The management of Masaka Regional Referral Hospital has raised concern over lack of fuel to attend to emergencies in the wake of Covid-19 pandemic.
The hospital director, Dr Nathan Onyachi, said the hospital uses 200 litres of fuel per week to track down Dubai returnees and those suspected to be exposed to the deadly virus, however, the fuel got exhausted last Thursday.
"The campaign to fight Covid-19 has proved costly and our team has been following up contacts in distant areas such as Mutukula border post, which we cannot do now due to lack of fuel," he said in an interview on Saturday.
He said the fuel they had was a donation from the Korean Foundation for International Health Care.
Dr Onyachi urged Members of Parliament (MP) in Masaka Sub-region, who purchased ambulances for their respective constituencies, to make them available with fuel.
"When they [MPs] do that, they will be supplementing our efforts to trace and evacuate suspected cases to the hospital. Even people who are not MPs need to support us in this fight against Covid-19," he added.
Dr Onyachi commended the Uganda Red Cross Society for donating an ambulance to Masaka hospital to transport people to the isolation centre.
He said they have so far trained 27 laboratory technicians to pick nasal swab samples from the covid-19 suspects in the nine districts of Masaka, Lwengo, Kalungu, Bukomansimbi, Sembabule, Kyotera, Rakai, Kalangala and Rakai.
He, however, appealed to the central government and the Ministry of Health to avail the hospital with necessary equipment and protective gears to ensure the safety of the medical personnel.
Meanwhile, the hospital management has relocated the Covid-19 isolation centre from Masaka School of Comprehensive Nursing to Mental Ward, which is more spacious with 74 beds. Uganda had 48 confirmed Covid-19 cases as of yesterday morning and majority are returnees from United Arab Emirates. Of these, four are from Masaka District.
Masaka hospital was elevated to a referral level in 1995 to offer services to the Greater southern region districts. Since then, the hospital management has been grappling with many challenges ranging from lack of space to accommodate the overwhelming number of patients, inadequate drugs and irregular power supply.
Masaka Regional Referral Hospital serves eight districts - Masaka, Rakai, Lyantonde, Lwengo, Ssembabule, Bukomansimbi, Kalungu and Kalangala. Being on the busy Kampala Mbarara-Kigali highway, makes it the first port of call for patients, mainly accident victims from Burundi, Rwanda, the DR Congo and Tanzania. Consequently, the hospital's average patient reporting is about 2,000.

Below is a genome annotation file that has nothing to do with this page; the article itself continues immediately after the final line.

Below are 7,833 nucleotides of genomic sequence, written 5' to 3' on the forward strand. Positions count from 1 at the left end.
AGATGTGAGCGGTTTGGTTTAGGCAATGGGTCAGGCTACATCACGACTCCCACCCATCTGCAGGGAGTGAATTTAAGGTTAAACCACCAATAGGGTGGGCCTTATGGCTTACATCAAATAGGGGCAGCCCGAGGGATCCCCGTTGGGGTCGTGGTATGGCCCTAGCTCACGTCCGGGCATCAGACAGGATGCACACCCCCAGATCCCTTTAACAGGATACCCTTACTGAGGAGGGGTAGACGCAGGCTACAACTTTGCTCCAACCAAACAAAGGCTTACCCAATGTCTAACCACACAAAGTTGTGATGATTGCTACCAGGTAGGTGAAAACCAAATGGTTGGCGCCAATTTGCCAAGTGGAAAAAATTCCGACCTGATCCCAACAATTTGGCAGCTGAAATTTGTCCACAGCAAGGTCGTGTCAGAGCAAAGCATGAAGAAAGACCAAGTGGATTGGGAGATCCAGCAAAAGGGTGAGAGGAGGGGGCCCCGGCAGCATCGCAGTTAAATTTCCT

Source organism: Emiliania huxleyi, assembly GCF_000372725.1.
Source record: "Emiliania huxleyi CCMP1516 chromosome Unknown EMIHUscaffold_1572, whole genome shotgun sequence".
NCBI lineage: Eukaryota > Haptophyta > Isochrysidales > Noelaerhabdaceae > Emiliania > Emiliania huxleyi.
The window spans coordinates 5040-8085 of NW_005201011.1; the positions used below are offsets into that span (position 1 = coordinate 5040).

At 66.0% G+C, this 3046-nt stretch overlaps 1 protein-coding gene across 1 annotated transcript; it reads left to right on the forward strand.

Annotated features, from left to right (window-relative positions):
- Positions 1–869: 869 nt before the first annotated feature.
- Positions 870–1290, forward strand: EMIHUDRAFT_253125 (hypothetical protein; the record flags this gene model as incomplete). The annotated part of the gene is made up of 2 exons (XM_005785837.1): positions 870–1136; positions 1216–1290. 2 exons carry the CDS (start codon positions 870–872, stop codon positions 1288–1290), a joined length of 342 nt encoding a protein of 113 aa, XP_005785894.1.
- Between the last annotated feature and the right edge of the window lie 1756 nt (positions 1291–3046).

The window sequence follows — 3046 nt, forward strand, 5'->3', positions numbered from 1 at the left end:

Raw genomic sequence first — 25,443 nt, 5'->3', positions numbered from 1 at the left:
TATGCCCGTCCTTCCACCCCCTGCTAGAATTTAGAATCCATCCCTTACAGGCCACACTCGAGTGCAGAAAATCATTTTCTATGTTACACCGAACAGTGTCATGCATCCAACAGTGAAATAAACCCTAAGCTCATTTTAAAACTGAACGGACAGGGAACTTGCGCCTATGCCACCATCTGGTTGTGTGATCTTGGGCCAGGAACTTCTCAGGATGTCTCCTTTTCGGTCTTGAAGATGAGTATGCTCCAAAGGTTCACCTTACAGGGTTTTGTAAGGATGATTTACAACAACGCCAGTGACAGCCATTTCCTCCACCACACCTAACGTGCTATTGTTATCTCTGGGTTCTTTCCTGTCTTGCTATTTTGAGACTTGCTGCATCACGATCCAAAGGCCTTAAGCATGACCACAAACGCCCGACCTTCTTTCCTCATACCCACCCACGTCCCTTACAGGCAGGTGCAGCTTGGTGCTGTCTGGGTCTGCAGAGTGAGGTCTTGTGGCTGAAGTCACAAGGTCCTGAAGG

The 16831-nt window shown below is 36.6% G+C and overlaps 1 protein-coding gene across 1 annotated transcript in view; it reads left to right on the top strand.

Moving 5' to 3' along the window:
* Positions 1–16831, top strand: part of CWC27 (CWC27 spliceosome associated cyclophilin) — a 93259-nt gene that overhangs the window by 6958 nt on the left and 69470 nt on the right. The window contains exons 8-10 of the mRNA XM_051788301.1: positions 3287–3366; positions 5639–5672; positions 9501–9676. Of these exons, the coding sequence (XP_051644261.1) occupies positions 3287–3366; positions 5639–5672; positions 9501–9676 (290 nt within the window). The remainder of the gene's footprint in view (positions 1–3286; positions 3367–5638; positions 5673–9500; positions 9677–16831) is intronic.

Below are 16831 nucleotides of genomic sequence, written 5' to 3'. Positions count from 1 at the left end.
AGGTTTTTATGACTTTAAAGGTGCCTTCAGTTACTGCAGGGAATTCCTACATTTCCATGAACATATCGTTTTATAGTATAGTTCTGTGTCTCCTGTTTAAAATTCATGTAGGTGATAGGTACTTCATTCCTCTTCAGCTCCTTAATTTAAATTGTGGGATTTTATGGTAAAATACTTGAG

Namutumba HIV patients stuck
Meanwhile, in Namutumba District, people living with HIV/Aids are reportedly not taking their ARVs following the lockdown.
The patients have appealed to President Museveni, through the Ministry of Works and Transport, to consider them among essential categories and give them stickers.
"We lack vehicles on which to put the stickers but if they are given to us, we shall carry them in our hands or fix them on motorcycles to enable us access health centres for ARVs," Mr William Mupere, a patient, said on Saturday.
Mr Mupere added that some people do not take the drugs because they lack what to eat.
The Namutumba Covid-19 focal person, Mr Tom Kamize, who is also the in-charge of Magada Health Centre III and district drug inspector, said it is risky for HIV patients to miss ARVs.
"As the health team, we are worried of our patients because a number of them have gone some days without taking their drugs, putting their lives at risk. Some patients have started developing varying unhealthy signs and symptoms due to missing drugs depending on their immunity," he said.
He, however, added that the district health department, led by district health officer are trying to find alternative measures to see that patients resume taking their drugs normally.
The Namutumba Town Council chairperson, Mr Godfrey Mwembe, urged health workers to reach out to the HIV patients at their respective homesteads.
Mr Mwembe said: "Every Tuesday, we used to get more than 70 patients coming for ARVs but the number has reduced to 15 which is alarming."
He also opposed the idea proposed by health workers that HIV patients start getting their drugs from their respective villages in groups with the help of VHTs, saying some patients want to take their drugs in isolation; so, exposing them will lead to loss of self-esteem.
Mr George Lubera, the Namutumba Sub-county chairperson, said it is high time government started equipping Health Centre IIs with ARVs to save the patients.